None But The Lonely Heart: The Strange Story of Tchaikovsky and Madame von Meck
Limited Engagement thru August 3
Shakespeare & Co
thru August 3rd
Tchaikovsky. There are few other names that resonate such strength, such bravado, such sullen taps of the keys, such vibrato of the Stradivarius. Often we know an artist, but we’re never quite sure what in their life made them tick. We ask ourselves of the musician where the chaos came from. Or we ask ourselves what the artist sees that we don’t.
These answers—and the questions we ask about Tchaikovsky (in this instance) –are answered, in rather great detail, by Shakespeare & Co’s current presentation of None But The Lonely Heart: The Strange Story of Tchaikovsky and Madame von Meck.
This is a limited engagement: There’s only eight shows, and it ends August 3rd, so do purchase your tickets now.
I am tempted to call this the year of the artist. None But The Lonely Heart is Shakespeare & Co’s momentous re-creation of the life and times of one of the world’s greatest composers. In a nutshell: You wanted a peak inside the mind of a maestro, and you just got one. We know the geniuses are different, but we’re never quite sure why, or how. We always suspected there were other dimensions, and the minds of the artistic greats are merely portals to allow us to see what they see. They see another side of our world, and report back to us with the stroke of a brush, the strum of a string, the voice of an angel, the dance of the sugar plum fairy. It is here, in None But The Lonely Heart, you will find all this, and more, in a kaleidoscope of song, tragedy and soul, of one of the world’s greatest composers.
Capital Repertory recently did this with Red, the dark and mysterious play that took us into the mind of the abstract expressionist. Shakespeare & Co now leads the way with None But the Lonely Heart. While Red used strokes of a brush to peel the lid off of the mind of Mark Rothco, None uses a variety of arrows in its quiver to make the evening a splendid one. Indeed, there is something here for everyone, as we work through Tchaikovsky’s mind, one layer at a time. This is what makes this play so special: Dance, Russian Opera, the joy of a Steinway, and some of the most spectacular string playing I’ve ever seen, are there to lead you down the path of Tchaikovsky’s life. The dialogue is brief and intermittent, sparse but exact, supplemented by splendid performances of his works, by a group of extremely talented singers, musicians and dancers that tell you his life story by performing his very own works.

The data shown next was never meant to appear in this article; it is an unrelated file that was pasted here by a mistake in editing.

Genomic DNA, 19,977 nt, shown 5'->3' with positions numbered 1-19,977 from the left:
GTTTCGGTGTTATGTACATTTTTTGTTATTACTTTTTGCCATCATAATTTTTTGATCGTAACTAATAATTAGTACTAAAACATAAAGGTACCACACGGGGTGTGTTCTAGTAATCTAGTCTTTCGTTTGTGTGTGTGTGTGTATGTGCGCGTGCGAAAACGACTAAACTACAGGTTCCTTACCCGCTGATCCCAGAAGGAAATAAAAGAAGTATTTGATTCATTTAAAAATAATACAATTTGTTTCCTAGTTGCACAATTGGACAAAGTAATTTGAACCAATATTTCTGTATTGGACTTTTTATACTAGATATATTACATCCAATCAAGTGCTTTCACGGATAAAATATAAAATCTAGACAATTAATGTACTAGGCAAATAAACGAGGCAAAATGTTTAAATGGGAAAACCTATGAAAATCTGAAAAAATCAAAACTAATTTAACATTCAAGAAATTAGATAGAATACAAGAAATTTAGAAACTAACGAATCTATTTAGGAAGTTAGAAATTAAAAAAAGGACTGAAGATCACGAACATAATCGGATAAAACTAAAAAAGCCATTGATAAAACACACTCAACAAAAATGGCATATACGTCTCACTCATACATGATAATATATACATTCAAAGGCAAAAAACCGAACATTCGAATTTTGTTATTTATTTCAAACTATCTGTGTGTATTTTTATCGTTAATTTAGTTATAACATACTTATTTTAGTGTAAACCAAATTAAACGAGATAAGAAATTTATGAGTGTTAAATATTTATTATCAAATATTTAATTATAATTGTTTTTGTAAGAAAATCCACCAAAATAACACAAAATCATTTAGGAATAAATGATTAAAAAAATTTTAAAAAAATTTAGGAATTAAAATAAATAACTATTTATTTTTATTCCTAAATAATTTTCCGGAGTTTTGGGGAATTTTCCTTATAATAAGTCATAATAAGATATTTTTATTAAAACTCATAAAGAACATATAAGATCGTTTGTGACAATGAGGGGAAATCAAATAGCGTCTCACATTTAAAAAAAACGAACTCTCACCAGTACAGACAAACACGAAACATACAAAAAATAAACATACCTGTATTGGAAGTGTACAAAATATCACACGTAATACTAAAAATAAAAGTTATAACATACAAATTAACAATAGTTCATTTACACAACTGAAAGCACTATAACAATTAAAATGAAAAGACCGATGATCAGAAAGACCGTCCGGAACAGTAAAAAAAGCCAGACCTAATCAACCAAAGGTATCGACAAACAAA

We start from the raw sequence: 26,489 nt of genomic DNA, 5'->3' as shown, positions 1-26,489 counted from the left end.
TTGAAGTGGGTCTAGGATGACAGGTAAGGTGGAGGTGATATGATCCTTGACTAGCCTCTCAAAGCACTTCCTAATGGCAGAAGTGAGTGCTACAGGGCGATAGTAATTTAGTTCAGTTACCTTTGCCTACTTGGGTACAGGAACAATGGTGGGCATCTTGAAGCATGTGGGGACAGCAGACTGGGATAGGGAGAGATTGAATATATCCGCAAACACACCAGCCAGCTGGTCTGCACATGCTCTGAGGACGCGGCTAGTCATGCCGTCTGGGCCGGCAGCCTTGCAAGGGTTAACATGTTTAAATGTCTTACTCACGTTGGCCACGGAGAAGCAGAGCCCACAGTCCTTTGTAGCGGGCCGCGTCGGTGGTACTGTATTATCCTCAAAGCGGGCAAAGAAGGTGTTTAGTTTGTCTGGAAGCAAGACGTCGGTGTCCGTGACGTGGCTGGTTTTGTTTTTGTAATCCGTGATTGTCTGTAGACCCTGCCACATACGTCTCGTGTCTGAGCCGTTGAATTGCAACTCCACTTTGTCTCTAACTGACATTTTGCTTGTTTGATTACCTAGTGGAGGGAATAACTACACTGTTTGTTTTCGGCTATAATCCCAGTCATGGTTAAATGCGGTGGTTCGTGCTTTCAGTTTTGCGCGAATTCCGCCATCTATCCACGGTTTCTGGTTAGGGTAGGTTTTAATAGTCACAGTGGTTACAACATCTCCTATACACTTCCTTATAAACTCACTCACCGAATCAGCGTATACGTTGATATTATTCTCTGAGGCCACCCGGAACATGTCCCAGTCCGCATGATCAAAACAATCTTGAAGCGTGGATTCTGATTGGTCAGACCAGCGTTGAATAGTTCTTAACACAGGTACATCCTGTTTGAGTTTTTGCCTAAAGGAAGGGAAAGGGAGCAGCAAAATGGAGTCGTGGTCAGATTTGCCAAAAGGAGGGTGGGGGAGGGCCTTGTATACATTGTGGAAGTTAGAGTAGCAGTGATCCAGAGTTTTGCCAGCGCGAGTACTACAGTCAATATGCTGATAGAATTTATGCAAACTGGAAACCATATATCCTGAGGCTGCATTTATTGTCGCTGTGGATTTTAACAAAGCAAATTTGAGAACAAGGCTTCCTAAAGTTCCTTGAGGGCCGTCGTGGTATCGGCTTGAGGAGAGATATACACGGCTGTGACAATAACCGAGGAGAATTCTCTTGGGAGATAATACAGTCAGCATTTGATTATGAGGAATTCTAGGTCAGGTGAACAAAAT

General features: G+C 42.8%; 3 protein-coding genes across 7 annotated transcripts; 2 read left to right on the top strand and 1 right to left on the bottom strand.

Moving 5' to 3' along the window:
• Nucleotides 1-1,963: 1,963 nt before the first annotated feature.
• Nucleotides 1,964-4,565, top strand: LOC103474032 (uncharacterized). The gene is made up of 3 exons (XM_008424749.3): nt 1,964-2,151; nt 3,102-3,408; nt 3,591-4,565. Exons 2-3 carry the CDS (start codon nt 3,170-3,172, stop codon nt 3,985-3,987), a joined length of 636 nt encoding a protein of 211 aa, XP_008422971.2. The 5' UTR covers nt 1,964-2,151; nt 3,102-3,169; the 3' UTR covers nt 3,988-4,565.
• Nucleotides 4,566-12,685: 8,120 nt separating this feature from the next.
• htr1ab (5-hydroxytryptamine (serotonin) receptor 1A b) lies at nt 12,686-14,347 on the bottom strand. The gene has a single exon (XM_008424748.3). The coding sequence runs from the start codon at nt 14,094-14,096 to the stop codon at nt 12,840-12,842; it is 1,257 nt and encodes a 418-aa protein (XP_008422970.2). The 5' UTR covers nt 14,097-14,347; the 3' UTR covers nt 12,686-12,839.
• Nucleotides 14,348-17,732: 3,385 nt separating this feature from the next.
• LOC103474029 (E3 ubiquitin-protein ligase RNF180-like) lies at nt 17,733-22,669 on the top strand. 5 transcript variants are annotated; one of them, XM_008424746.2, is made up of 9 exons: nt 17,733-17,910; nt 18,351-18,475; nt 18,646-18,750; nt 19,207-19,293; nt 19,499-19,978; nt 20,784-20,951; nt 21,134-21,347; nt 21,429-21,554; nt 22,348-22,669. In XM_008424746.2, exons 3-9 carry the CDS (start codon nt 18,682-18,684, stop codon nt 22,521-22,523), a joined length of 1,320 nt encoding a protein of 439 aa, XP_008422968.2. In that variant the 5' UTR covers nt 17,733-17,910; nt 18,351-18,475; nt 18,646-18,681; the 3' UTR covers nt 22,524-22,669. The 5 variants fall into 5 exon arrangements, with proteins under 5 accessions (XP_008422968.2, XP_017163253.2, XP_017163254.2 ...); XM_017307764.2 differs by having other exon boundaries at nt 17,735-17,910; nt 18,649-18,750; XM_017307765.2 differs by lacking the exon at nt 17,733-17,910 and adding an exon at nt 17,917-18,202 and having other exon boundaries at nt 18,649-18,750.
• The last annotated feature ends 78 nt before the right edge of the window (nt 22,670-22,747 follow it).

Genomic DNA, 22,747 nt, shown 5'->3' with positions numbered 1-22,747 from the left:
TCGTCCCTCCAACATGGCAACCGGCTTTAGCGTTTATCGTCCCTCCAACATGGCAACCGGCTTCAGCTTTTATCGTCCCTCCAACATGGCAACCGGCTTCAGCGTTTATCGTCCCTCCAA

This play has five star talent, five star singing, five star strings—no, make that ten star strings—and it is here to walk you through Tchaikovsky’s life: A basic plot of a not so basic and tormented life is brought together to serve you one giant helping of culture on a silver tray.
Tchaikovsky was a tormented man: The death of his mother when he was ten; struggles with his sexuality in a land and during a time when such struggles were not unknown but barely accepted (In fact, Russia tried forever to cover up his homosexuality for decades.); and this, his strange relationship with one wealthy philanthropist by the name of Madame von Meck.
Von Meck became a pseudo mother, in many ways. She had 11 children of her own, and would sponsor Tchaikovsky, send him gifts and money. She was fascinated with him and they wrote each other sometimes daily. They played a cat and mouse relationship with their friendship, never quite bonding outside of letters and occasional sightings. (He married, by the way, but his marriage was inconsequential to him, and was apparently never even consummated). No one really knows to this day why Meck eventually stopped writing: Possibly because the money ran dry, perhaps to hide his enduring secret of homosexuality. The two never met, however, and it is one of the strangest relationships the world has ever known.
All of these events, as you can imagine, wreaked havoc on Tchaikovsky’s mind. He expressed his bitterness, his brilliance, his confusion and his sexuality through his music, and this is where the brilliance of this play shines brightly: As he created music, dance and opera, so too does music, dance and opera come to life on the stage to walk us through his tormented life.
Simply wonderful, wonderful wonderful.
–Richard DiMaggio, didyouweekend.com
[Photo by Jacqueline Chambord, Shakespeare.org]
Ariel Bock ( Madame von Meck)
Adrian Daurov (Cello)
Jonathan Epstein ( Tchaikovsky) (Also in Heroes, same theater, a must see play)
Daniel Mantei (Dance)
Susie Park (Violin)
Edwin Vega (Tenor)
Eve Wolf (Piano)
Written by Eve Wolf
Set and Costumes by Vanessa James
Lighting by Beverly Emmons
Stage Manager Anthony Bullock
Choreographer: Daniel Mantei